STEM Day at Greater Hartford Athletic Inspires Hartford Area Students and Teachers – Connecticut Education Association

2022-06-09 06:39:05 By : Mr. Michael Lee

After more than two years with few fields trips, Greater Hartford area students’ excitement was unmistakable as they crowded around peers’ science project displays and took part in hands-on science experiments on a gorgeous May day at Trinity Health Stadium. The STEM Day sponsored by the Hartford Athletic also included the opportunity to watch a United Soccer League exhibition game against the Boston Bolts, which Hartford Athletic resoundingly won 4-0.

Connecticut River Academy science teacher Jason Borger (pictured above right), the faculty advisor for a team of seven ninth graders who competed in the STEM project contest, commented on how hard this year has been, and how badly the day of fun was needed for both students and teachers.

“This is the uplifting moment I’ve needed all year,” he said. “This is why I teach.”

CT River Academy teacher Priya Rajagopal shows a Hartford student how to use a robotics station set up by her Girls Who Code club.

The Academy is a high school located on the banks of the Connecticut River at Goodwin College in East Hartford, and Borger’s students chose a project to showcase who they are as a school.

“Our school is connected to the river, our classrooms are only 25-30 feet from it, so students started conversations asking, ‘What would happen if a flood comes?'” said computer science teacher Priya Rajagopal.

The students learned about the 1936 flood that decimated Hartford and wanted to find out what would happen if a similar flood were to happen again and how its effects could be mitigated. They took pictures to help measure the size of the buildings on campus as well as nearby landmarks and created scale models using a 3D printer in Rajagopal’s computer-aided design (CAD) class. They then used a stream table to model how their different solutions played out.

“Teaching day-to-day in the classroom and managing students’ behaviors, sometimes it’s hard to see the bigger picture,” said Borger. “Out here, seeing how invested students are in their project and how well they present it to other students and adults, it really fills my tank. Our students were interviewed by Channel 8, which was a really cool experience for them. Giving kids something to be proud of like this is really special.”

CT River Academy students Amelie August, Chelsey Jimenez, and Quinn Spurgeon are part of their schools’ Girls Who Code Club, which aims to interest female middle and elementary school students in coding.

“This experience is so important for them to know the different possibilities that are out there, we’re big on a career focus at our school,” said Rajagopal.

Rajagopal, a former software engineer, organized a Girls Who Code club at her school this year, and representatives from the club were also at STEM Day to demonstrate what is possible through coding and robotics.

“We have high school students teaching middle and elementary school students,” Rajagopal said. “It gives them extra support to think about pursuing technology careers.”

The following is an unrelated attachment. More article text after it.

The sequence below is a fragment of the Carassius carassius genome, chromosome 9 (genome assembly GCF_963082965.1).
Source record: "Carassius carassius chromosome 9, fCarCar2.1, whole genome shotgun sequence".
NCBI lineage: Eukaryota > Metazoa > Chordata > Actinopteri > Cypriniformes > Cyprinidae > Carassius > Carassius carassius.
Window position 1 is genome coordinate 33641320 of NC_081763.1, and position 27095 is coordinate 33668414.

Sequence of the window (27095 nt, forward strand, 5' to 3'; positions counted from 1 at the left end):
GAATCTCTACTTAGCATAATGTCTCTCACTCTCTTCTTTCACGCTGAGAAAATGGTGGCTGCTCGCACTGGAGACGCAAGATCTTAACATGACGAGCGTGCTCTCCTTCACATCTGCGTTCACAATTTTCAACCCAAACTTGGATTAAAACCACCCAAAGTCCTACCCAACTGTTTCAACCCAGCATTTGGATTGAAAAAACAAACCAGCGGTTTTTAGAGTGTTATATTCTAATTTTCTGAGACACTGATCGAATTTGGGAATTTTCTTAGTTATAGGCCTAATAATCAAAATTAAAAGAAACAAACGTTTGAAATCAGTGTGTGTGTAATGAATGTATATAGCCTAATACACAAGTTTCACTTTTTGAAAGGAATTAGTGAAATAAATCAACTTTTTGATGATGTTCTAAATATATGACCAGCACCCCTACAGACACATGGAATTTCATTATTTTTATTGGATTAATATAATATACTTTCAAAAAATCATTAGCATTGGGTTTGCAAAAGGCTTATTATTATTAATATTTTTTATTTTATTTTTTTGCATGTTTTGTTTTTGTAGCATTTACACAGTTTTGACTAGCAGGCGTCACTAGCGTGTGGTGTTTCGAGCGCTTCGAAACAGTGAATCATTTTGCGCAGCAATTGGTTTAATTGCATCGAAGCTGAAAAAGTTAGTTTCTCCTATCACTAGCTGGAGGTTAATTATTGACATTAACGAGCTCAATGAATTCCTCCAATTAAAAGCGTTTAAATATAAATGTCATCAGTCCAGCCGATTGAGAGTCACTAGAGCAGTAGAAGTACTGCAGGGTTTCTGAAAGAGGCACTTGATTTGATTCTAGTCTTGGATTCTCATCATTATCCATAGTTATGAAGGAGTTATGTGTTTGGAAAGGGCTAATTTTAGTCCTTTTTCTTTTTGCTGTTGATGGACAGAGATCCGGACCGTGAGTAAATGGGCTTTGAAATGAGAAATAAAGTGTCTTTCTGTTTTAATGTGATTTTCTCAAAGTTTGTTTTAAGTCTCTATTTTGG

CREC Academy of Science and Innovation sixth grade STEM teacher Mike Kane said his students were well prepared for the challenges of their project. “The children already knew how to identify a problem and develop steps to solve it coming into my class. Now they’ve really taken it to the next level and are working to make the world a better place.”

Fellow teacher Rob Genuario said, “This STEM Day really helps students to see the possibilities of STEM. It’s great to see how excited the students are to show off their projects to kids from other schools.”

CREC Academy of Science and Innovation teacher Mike Kane poses with his students Rithvik Suren and Nehemiah Victor who took first place in the STEM project contest. Teammate Aaditya Sadhvani was not able to attend.

All students presenting projects for the STEM contest hoped to win, but the grand prize, awarded during the exhibition game’s half time, went to Kane’s students, Aaditya Sadhvani, Rithvik Suren, and Nehemiah Victor from the CREC Academy of Science and Innovation.

The $1,000 top prize from Hartford Athletic’s Green and Blue Foundation was awarded to the sixth graders for a project on climate change. The students used a solar cooker to simulate global warming and demonstrated how a thermoelectric plate can be used to create electricity from the heat.

Wallingford teacher Chris Stone and other staff from his CT STEM Academy enrichment program had stations set up throughout the morning with activities for students to try out hands-on experiences with STEM.

Stone’s station allowed students to launch paper tubes up into the air. “In the classroom, with this activity teachers can experiment with different variables, different materials,” he said.

In addition to supporting events like Hartford Athletic’s STEM Day, the Academy runs Family STEM Nights, summer camps, weekend and evening programs, and offers field trip opportunities for schools.

Stone is also holding workshops for interested educators this summer through his Connecticut Educator STEM Leadership Institute, which will highlight the importance of being culturally responsive in the field of STEM Education. Find out more.

Chris Stone demonstrates to a student how to build a paper tube that can be launched into the air.

Capitol Place Suite 500 21 Oak Street Hartford, CT 06106

Phone: 860-525-5641 Toll Free: 800-842-4316 Fax: 860-725-6323

About What Is CEA? Commissions & Committees Connecticut Education Foundation CEA Elections CEA Leadership CEA Staff

Member Benefits Value of Membership Teacher Discounts

Resources Professional Development New Teacher Resources Legal Services Grants & Awards Retirement Information Special Education Certification Contract and Negotiations Classroom and Teacher Safety Member Engagement Resources Jobs Member Help

News and Events CEAdaily Events Calendar Publications News & Info News Releases CT Ed Watch CEA Podcast CEA Videos CEA Webinars

Legislative Teacher Priorities Find Your Legislator District Comparison Legislator Report Card Legislative Resources Take Action